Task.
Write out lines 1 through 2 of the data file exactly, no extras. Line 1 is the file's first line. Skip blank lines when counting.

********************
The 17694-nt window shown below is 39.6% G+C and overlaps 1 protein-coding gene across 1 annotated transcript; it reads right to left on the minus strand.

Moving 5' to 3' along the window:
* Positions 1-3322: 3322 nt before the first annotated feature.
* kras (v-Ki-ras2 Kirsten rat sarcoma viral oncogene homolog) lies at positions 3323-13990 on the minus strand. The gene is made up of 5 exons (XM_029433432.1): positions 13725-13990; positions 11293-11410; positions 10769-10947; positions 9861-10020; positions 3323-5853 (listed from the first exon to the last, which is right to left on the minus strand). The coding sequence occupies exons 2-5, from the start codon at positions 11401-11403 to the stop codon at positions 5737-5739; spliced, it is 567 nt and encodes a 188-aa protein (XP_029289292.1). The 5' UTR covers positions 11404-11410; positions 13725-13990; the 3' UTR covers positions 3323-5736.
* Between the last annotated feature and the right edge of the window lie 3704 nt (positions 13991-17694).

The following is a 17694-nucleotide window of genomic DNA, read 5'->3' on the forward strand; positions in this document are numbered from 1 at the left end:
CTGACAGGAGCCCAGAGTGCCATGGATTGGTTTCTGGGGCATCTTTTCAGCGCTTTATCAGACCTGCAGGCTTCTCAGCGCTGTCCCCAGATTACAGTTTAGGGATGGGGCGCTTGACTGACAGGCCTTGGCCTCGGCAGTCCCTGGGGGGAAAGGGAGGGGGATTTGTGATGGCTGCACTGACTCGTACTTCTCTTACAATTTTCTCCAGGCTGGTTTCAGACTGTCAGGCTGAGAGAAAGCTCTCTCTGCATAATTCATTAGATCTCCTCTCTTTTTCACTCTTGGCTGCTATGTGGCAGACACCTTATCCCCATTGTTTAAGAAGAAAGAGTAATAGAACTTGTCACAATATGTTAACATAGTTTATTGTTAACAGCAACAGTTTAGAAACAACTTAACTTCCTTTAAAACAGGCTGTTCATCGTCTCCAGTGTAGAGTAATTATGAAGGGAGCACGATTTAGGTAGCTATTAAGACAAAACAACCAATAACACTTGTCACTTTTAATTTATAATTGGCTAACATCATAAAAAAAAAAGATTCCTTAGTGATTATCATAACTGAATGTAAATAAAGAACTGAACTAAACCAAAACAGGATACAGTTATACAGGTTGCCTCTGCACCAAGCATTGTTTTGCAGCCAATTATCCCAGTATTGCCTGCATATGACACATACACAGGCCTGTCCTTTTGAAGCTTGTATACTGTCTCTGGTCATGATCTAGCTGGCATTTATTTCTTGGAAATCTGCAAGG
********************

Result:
The 17694-nt window shown below is 39.6% G+C and overlaps 1 protein-coding gene across 1 annotated transcript; it reads right to left on the minus strand.

Moving 5' to 3' along the window: